C

Diltiazem

C

Disopyramide

C

Flecainide

C

Lidocaine

B

Procainamide

C

Propafenone

C

Quinidine

C

Sotalol

B

Verapamil

C

* Category A: Adequate, well-controlled studies in pregnant women have not shown an increased risk of fetal abnormalities to the fetus in any trimester of pregnancy Category B: Animal studies have revealed no evidence of harm to the fetus, however, there are no adequate and well-controlled studies in pregnant women OR Animal studies have shown an adverse effect, but adequate and well-controlled studies in pregnant women have failed to demonstrate a risk to the fetus in any trimester. Category C: Animal studies have shown an adverse effect and there are no adequate and well-controlled studies in pregnant women OR No animal studies have been conducted and there are no adequate and well-controlled studies in pregnant women. Category D: Adequate well-controlled or observational studies in pregnant women have demonstrated a risk to the fetus. However, the benefits of therapy may outweigh the potential risk. For example, the drug may be acceptable if needed in a life-threatening situation or serious disease for which safer drugs cannot be used or are ineffective.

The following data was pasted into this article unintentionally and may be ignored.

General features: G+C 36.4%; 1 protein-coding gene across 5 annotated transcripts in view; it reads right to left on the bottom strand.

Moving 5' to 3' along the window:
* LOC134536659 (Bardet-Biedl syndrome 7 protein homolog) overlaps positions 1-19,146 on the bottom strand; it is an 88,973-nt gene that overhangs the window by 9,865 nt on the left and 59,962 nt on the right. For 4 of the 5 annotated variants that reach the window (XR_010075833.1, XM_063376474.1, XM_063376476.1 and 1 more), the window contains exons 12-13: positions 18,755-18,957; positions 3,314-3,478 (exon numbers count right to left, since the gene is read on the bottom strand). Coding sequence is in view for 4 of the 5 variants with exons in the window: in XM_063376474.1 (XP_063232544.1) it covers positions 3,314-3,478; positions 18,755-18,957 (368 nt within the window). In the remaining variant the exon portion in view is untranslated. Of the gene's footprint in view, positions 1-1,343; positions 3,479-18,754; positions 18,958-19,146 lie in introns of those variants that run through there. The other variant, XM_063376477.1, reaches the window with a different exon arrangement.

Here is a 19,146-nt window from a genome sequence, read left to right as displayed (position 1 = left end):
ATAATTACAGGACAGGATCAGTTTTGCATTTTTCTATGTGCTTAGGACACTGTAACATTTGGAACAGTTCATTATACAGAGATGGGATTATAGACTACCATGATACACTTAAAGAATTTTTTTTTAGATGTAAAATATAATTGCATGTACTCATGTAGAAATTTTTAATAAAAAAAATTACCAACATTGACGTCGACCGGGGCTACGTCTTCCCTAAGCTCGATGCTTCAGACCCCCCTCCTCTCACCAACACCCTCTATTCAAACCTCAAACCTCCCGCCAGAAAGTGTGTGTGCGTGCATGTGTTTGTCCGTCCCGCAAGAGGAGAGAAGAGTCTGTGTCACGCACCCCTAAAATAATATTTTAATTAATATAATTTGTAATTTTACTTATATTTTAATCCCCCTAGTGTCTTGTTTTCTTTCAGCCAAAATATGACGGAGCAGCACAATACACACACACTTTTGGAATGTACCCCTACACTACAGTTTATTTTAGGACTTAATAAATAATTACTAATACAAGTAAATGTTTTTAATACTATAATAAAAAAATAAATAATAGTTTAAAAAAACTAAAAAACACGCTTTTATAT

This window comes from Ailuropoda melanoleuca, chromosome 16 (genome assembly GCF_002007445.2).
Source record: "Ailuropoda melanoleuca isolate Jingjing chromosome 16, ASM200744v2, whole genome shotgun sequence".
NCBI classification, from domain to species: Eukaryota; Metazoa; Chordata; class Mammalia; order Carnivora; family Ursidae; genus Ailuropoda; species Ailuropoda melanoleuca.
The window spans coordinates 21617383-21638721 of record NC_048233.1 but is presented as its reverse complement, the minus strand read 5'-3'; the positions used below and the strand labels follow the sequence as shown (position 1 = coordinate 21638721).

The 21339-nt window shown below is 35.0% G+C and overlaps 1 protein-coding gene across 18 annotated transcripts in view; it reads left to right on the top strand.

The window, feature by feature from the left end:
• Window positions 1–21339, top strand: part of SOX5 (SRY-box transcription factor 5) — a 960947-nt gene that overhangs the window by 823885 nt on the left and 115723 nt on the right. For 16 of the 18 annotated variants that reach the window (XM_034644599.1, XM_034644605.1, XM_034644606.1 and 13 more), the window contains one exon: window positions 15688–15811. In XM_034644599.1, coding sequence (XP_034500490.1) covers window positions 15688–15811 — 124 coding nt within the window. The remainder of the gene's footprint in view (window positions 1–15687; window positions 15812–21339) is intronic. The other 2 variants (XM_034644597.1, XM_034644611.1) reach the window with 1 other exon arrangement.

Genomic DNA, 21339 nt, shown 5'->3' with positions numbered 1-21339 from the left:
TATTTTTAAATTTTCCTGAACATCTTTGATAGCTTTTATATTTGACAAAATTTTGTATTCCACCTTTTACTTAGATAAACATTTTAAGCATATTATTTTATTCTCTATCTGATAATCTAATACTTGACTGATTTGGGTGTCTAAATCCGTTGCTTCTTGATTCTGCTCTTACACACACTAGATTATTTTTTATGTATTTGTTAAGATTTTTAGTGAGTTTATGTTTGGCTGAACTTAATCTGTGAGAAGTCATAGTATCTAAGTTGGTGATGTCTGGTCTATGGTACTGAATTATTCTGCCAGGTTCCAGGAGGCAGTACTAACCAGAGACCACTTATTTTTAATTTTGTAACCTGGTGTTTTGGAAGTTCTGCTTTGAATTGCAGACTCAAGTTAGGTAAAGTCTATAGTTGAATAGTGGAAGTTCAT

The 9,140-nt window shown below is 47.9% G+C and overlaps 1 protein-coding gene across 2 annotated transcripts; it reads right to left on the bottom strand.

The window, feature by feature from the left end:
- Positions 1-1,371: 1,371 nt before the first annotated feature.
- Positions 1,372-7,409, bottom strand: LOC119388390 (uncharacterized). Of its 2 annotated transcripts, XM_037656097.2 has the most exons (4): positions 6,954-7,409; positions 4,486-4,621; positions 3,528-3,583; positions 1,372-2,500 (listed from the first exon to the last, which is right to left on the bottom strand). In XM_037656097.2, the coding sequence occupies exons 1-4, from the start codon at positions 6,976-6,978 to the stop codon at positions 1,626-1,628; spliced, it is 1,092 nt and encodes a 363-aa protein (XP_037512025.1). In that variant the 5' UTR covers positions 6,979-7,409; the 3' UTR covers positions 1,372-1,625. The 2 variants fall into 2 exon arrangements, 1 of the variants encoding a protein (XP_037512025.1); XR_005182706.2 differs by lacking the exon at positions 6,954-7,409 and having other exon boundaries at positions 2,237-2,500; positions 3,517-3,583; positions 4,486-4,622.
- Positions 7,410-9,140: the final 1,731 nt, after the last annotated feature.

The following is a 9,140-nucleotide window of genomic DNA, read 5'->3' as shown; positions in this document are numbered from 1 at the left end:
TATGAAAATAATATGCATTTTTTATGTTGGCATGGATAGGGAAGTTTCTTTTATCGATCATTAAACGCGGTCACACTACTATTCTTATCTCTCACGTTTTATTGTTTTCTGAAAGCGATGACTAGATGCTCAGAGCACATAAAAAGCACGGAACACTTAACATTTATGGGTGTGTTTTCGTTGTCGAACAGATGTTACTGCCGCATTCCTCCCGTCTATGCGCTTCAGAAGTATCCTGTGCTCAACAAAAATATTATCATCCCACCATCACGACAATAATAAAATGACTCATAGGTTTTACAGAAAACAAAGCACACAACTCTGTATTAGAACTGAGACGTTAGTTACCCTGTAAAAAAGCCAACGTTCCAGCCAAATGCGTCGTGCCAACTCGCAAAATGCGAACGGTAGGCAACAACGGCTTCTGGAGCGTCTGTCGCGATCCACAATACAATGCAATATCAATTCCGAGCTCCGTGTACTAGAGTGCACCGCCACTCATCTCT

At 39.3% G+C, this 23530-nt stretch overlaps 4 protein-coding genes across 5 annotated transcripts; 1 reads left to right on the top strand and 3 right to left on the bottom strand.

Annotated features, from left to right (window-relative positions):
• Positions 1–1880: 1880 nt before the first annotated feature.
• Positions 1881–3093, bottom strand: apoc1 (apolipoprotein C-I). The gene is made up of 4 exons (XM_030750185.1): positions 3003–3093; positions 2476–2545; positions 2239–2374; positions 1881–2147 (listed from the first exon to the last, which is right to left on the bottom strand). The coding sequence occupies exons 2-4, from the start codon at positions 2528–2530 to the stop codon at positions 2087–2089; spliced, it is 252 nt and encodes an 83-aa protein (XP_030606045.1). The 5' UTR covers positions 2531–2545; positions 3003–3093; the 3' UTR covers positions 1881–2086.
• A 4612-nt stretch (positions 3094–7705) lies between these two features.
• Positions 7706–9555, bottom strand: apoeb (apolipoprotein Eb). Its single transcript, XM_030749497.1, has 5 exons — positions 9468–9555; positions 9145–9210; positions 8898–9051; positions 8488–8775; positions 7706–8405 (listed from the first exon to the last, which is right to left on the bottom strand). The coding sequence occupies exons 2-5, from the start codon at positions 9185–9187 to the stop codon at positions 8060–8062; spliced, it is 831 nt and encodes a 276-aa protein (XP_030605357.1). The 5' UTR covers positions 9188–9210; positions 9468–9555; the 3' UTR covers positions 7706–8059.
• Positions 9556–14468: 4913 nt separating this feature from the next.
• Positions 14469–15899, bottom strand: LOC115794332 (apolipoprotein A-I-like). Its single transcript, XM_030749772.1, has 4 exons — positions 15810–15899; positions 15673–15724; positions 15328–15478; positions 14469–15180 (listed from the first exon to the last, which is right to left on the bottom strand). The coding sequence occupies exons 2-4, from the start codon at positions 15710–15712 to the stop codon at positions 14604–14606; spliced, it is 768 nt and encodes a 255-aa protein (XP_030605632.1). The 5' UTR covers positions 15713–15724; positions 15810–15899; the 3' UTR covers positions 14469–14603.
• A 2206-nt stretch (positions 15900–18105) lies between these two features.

Category X: Adequate well-controlled or observational studies in animals or pregnant women have demonstrated positive evidence of fetal abnormalities or risks. The use of the product is contraindicated in women who are or may become pregnant.

† Except Atenolol

Drug doses may need to be modified during pregnancy because pregnancy can alter the absorption, excretion and plasma concentration of antiarrhythmic drugs.

Cardioversion should be used for any sustained tachycardia with hemodynamic compromise and may be considered for drug-refractory arrhythmias. While there is a theoretical risk of inducing arrhythmia in the fetus, this risk is very small due to the high fibrillation threshold and small amount of energy reaching the fetus. Nonetheless, fetal rhythm monitoring is recommended, because of reported cases of emergency cesarean section due to fetal arrhythmias.